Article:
I Have Never Experienced Discrimination From Men
This is the second time anyone has ever interviewed me. I don’t let people ask me questions. I ask the questions. I’ve been lucky that I don’t need to look for people to find the news. They usually come to me. I guess it’s because I represent them in some way. I speak for everybody – not just women or children, I really try to be inclusive of men too.
To be honest, I’ve never experienced discrimination. I’ve always felt welcome by everybody, whether it’s the youth, a man or a government minister. I think it’s because of my passion for the job. Doing your job with passion leads you everywhere. If I didn’t have the passion, I think I would pull back and observe. But if that happened, how would I get their voices back to the media? How would I tell the audience about these events that are occurring?
Back in the early 80s and 90s, male journalists would always be given the lead to stories. But things have changed. You can challenge a man, you can do the same thing as a male reporter or cameraman. I don’t believe there are barriers. You only need to be equipped with passion. When I attend a workshop or function or event, I can still see our female journalists in the corner because they are afraid. They shouldn’t be, because if you’re in the media, it’s your responsibility to bring these issues to the light. You have to go out there and get it.
Doing Your Job With Passion Leads You Everywhere
My advice to any woman aspiring to be in the media industry is to have passion. If you don’t have it, it’s useless doing a media job in Vanuatu. It’s a hard, frontline job that requires flexibility and a lot of time. You also need courage because you are tackling a lot of issues. I’ve made a lot of sacrifices to work in the media. My family comes second. I had a partner once who actually worked in the media and he didn’t even understand my job! I had to make a decision. I kept my job and let him go.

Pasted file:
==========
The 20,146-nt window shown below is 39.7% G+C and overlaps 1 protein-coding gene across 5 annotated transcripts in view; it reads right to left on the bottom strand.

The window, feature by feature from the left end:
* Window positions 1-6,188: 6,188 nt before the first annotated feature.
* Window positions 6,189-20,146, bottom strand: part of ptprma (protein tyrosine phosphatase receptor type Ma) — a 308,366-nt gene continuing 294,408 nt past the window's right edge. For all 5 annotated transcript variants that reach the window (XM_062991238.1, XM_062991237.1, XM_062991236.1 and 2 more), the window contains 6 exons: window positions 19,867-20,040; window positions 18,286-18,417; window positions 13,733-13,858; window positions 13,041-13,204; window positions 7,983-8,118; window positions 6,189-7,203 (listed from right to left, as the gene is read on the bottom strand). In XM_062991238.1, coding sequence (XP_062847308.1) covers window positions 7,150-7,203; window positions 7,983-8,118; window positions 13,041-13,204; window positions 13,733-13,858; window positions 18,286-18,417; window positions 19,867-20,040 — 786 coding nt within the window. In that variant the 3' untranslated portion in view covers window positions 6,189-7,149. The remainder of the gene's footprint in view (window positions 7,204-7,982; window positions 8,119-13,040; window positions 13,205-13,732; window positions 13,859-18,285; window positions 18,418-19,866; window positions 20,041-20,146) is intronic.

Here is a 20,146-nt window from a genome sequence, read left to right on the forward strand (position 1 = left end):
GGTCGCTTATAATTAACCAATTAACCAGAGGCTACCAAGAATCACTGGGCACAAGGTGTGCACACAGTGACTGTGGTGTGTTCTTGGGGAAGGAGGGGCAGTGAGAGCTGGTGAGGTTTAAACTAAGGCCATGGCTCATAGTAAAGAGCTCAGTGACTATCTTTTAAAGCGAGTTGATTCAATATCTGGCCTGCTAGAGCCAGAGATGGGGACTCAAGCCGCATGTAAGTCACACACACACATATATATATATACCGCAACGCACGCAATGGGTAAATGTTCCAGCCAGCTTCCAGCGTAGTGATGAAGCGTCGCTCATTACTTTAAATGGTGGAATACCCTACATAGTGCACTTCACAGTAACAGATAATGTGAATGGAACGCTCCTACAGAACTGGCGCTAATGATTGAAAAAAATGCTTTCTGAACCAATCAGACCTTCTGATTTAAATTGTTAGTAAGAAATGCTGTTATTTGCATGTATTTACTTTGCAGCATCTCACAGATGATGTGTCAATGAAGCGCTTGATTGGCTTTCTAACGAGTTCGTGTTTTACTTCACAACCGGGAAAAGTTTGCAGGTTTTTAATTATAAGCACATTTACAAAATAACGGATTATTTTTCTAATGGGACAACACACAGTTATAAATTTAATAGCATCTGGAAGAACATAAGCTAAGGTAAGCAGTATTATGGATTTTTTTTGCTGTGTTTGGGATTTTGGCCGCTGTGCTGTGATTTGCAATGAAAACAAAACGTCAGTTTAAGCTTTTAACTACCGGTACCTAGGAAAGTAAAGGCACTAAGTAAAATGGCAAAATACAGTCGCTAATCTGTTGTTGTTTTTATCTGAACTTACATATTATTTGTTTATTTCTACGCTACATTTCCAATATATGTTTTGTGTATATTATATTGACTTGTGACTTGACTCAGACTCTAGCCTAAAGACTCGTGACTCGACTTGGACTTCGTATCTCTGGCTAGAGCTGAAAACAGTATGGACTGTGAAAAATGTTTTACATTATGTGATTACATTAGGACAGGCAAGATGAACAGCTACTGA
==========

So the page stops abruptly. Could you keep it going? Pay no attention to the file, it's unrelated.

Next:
Luckily I met my hubby. We have a three-year-old adopted son. My hubby understands me and he understands the job. I think that’s the key of balancing work and family – having a strong support system who encourage and appreciate you. Technology helps keep the balance too – I can easily communicate with them with my mobile phone.
The Biggest Issue Women Face in Vanuatu is a Lack Of Leadership
I think the biggest issue women face in Vanuatu is our lack of leadership in politics. Women here are separated in thoughts and ideas. We lack a unity because some women think they can do better than the other. How are we going to grow or achieve what we want for the betterment of women with this kind of thinking? We need to stick together because we’re fighting the same cause anyway.
If we want seats in parliament, which is highest decision body in the country, then we need to show men we are capable and that we aren’t just secondary citizens whose place is in the kitchen. It needs to start at grass roots level to shift these attitudes. We have to prove that we are leaders by continuously involving ourselves in our community. From there, we can show that we can do the same things as men.